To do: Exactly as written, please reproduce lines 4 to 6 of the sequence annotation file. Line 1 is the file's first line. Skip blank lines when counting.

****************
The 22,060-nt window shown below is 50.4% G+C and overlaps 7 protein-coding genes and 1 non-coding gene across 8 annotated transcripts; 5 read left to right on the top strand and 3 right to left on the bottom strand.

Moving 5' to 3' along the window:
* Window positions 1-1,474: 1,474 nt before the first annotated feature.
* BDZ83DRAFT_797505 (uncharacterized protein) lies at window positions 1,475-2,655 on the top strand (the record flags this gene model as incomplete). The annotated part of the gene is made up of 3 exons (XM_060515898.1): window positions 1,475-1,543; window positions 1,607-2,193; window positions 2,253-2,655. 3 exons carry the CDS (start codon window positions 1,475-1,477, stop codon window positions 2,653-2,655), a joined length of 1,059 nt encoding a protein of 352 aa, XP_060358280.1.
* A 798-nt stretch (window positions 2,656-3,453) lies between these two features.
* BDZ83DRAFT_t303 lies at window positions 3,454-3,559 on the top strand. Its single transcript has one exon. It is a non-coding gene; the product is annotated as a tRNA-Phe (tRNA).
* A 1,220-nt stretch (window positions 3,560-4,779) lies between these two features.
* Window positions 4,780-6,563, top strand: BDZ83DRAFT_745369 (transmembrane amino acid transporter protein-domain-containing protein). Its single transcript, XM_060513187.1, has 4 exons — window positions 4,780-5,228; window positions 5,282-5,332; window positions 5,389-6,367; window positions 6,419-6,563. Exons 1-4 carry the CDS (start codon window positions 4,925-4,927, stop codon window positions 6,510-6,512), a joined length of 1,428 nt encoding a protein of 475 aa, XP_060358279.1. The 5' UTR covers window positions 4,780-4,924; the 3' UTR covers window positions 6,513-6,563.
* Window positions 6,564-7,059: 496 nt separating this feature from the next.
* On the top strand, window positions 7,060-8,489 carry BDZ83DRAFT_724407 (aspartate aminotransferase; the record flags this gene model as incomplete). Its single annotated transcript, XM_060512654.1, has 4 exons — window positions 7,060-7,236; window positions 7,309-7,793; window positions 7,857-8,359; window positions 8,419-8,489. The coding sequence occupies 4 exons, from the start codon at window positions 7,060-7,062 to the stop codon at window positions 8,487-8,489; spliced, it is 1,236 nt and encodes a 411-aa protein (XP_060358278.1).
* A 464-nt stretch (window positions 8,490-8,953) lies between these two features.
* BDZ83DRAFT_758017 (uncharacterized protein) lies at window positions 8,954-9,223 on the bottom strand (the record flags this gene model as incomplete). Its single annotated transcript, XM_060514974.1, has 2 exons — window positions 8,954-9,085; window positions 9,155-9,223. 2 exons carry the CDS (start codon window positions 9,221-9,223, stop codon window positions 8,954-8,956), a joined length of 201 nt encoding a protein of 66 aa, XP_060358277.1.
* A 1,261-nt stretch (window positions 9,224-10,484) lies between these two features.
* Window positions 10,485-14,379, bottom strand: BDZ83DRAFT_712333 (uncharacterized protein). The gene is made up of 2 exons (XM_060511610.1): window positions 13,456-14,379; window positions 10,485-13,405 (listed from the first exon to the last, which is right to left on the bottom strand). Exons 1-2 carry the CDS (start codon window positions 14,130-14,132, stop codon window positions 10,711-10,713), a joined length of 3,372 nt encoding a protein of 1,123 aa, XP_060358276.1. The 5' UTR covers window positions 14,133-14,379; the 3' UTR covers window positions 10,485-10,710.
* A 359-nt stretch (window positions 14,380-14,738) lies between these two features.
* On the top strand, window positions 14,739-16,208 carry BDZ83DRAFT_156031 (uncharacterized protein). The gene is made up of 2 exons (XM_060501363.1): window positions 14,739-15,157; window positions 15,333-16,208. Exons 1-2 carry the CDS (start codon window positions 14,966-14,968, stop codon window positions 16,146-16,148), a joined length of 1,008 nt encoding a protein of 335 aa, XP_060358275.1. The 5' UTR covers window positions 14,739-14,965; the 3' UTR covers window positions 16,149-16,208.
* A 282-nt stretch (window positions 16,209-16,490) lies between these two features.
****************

* BDZ83DRAFT_797505 (uncharacterized protein) lies at window positions 1,475-2,655 on the top strand (the record flags this gene model as incomplete). The annotated part of the gene is made up of 3 exons (XM_060515898.1): window positions 1,475-1,543; window positions 1,607-2,193; window positions 2,253-2,655. 3 exons carry the CDS (start codon window positions 1,475-1,477, stop codon window positions 2,653-2,655), a joined length of 1,059 nt encoding a protein of 352 aa, XP_060358280.1.
* A 798-nt stretch (window positions 2,656-3,453) lies between these two features.
* BDZ83DRAFT_t303 lies at window positions 3,454-3,559 on the top strand. Its single transcript has one exon. It is a non-coding gene; the product is annotated as a tRNA-Phe (tRNA).